Sudden Death from Heart Attack More Common among People Who Do Not Exercise

Picture of people doing cardio training on treadmill in gymAccording to a study published in the European Journal of Preventive Cardiology, those who regularly exercise are less likely to die from a sudden heart attack. This study adds to the mounting evidence of the benefits of leading an active lifestyle.

Heart disease is the leading cause of death globally, so prevention has become a public health priority. Evidence of the health benefits of physical activity in reducing the risk of heart attack and death has been well documented. This study adds to the information by focusing on the effect of an active versus sedentary lifestyle on the immediate course of a heart attack. This was previously an area with little information.


For the study, researchers used data from 10 European cohort studies, which included healthy participants with various physical activity levels. There was a total of 28,140 individuals who had a heart attack during the follow-up. Participants were categorized according to their weekly leisure-time physical activity as sedentary, low, moderate, or high.

Researchers analyzed the association between activity level and death risk due to a heart attack within 28 days of the incident. The results were adjusted for age, sex, blood pressure, diabetes, smoking, BMI, blood cholesterol, alcohol consumption, socioeconomic status, and heart disease history.

A total of 4,976 participants died within 28 days after their heart attack. Of these, 3,101 died instantly. Researchers found that overall, those with a higher level of physical activity were associated with a lower risk of instant and 28-day death from heart attack. Patients who had engaged in moderate and high levels of leisure-time physical activity had a 33% and 45% lower risk of instant death compared to sedentary individuals. The relationship with low activity was too low to reach statistical significance.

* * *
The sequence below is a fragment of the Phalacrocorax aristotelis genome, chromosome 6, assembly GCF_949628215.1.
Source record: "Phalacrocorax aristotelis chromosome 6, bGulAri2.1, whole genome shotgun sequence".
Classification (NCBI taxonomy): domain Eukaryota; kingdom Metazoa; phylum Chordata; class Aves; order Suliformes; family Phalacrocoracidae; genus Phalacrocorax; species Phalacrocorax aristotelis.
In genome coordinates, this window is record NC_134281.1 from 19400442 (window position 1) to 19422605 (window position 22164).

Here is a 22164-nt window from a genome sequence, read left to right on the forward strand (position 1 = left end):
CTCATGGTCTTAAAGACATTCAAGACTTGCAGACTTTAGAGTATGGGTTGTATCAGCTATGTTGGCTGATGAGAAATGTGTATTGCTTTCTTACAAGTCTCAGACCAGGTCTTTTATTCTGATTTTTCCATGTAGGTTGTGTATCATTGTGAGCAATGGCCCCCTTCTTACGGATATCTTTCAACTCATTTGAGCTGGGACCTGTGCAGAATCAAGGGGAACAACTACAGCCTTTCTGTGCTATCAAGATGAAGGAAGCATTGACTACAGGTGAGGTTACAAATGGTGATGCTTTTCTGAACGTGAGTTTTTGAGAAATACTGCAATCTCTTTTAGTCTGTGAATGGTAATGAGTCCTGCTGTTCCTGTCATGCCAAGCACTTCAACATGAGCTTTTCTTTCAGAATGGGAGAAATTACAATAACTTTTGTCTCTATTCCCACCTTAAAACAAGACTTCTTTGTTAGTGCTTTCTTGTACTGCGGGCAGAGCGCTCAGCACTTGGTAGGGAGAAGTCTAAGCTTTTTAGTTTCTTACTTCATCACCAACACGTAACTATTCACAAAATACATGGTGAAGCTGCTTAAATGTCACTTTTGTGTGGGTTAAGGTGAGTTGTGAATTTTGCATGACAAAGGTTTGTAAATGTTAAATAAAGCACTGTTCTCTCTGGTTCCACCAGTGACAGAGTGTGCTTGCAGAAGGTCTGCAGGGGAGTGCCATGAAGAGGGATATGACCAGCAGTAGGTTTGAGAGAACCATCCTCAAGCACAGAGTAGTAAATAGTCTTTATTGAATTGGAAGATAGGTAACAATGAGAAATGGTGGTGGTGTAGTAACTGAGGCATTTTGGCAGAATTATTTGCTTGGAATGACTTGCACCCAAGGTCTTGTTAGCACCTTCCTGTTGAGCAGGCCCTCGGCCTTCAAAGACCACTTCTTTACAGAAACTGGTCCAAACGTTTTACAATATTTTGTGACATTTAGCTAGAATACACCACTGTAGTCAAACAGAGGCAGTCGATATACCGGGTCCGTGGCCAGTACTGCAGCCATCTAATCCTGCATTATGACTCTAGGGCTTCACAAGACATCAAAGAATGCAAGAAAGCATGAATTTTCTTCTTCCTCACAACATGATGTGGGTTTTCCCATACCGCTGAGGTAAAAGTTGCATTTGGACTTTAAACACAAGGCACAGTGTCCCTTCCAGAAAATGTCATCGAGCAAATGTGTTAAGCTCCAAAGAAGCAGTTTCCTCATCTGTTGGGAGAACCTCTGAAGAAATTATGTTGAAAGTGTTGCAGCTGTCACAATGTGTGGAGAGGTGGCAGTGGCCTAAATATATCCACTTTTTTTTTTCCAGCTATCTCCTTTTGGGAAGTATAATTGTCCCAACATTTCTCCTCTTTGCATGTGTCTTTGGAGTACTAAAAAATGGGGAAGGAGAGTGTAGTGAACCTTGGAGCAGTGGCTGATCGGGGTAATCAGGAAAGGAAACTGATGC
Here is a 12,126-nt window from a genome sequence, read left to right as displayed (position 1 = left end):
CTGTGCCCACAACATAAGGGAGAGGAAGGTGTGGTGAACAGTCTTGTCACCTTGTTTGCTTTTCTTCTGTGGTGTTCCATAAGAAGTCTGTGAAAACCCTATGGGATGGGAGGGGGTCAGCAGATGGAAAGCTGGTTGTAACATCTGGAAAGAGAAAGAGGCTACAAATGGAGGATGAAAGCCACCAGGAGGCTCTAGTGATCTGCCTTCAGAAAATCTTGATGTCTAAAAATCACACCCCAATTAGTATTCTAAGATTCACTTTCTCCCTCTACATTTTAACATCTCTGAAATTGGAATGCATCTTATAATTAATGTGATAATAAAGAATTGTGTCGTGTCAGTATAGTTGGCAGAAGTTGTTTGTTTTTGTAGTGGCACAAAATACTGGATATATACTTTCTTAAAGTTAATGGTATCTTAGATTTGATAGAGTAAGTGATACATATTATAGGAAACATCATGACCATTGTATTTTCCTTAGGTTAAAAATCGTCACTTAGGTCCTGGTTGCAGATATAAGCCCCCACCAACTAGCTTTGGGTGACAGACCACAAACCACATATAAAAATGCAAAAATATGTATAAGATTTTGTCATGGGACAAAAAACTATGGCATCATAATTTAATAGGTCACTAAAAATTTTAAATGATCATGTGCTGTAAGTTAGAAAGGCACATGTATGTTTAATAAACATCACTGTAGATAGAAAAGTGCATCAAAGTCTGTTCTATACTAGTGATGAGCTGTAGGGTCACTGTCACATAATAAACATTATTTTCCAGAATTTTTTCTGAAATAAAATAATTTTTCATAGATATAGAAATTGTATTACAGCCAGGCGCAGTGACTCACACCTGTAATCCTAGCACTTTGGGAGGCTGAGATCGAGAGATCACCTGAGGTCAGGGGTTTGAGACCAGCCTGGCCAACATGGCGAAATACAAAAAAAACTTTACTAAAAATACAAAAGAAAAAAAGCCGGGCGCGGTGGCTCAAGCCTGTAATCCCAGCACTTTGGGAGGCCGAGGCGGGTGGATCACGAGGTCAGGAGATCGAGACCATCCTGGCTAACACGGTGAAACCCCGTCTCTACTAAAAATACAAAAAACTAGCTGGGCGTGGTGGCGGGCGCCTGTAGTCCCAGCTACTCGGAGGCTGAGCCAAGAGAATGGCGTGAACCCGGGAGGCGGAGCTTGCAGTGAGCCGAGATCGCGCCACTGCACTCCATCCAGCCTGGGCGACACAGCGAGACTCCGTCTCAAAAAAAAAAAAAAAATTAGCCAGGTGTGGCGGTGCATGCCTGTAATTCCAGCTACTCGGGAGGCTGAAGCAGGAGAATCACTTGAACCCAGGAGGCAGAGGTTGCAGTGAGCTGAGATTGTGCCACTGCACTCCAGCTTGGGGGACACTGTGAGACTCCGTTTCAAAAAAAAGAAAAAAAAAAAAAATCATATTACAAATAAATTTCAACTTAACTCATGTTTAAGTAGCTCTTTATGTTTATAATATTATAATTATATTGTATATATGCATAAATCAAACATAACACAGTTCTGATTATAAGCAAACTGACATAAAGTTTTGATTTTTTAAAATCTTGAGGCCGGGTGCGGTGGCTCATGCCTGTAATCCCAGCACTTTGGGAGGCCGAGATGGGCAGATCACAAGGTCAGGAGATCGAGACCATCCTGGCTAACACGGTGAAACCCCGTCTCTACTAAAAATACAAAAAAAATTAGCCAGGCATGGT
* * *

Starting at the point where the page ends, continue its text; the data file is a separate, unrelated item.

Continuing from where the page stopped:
Study author Dr. Kim Wadt Hansen said: “Almost 18% of patients with a heart attack died within 28 days, substantiating the severity of this condition. We found an immediate survival benefit of prior physical activity in the setting of a heart attack, a benefit which seemed preserved at 28 days.”

Any Amount of Exercise Can Be Beneficial

Researchers did note that even a low amount of leisure-time physical activity may be beneficial against fatal heart attacks. Statistic uncertainty just prevented them from drawing any firm conclusions at this point.

The 2016 European Guidelines on cardiovascular disease prevention suggest that healthy adults of all ages perform at least 150 minutes a week of moderate-intensity or 75 minutes of vigorous-intensity aerobic physical activity. This study supports these recommendations to reduce the risk of death after a sudden heart attack.

Author Bio

Sarah began her interest in nutritional healing at an early age. After going through health problems and becoming frustrated with the conventional ways doctors wanted to treat her illness (which were not working), she took it upon herself to find alternative treatments. This led her to revolutionize her own diet to help her get healthier and tackle her health problems. She began treating her illness by living a more balanced lifestyle through healthy food choices, exercise and other alternative medicine such as meditation. This total positive lifestyle change led her to earn a diploma in Nutritional Therapy from Health Sciences Academy in London, England. Today, Sarah enjoys helping others by teaching healthy lifestyle changes through her personal consultations and with her regular contributions to the Doctors Health Press. Also, passionate about following her dreams in life, Sarah moved to France and lived in Paris for over 5 years where she earned a certification in beadwork and embroidery from Lesage (an atelier owned by Chanel). She then went on to be a familiar face sitting front row and reporting from Paris Fashion Week. Sarah continues to practice some of the cultural ways of life she learned while in Europe. They enjoy their food, and take the time to relax and enjoy many of life’s little moments. These are life lessons she is glad to have brought back home with her.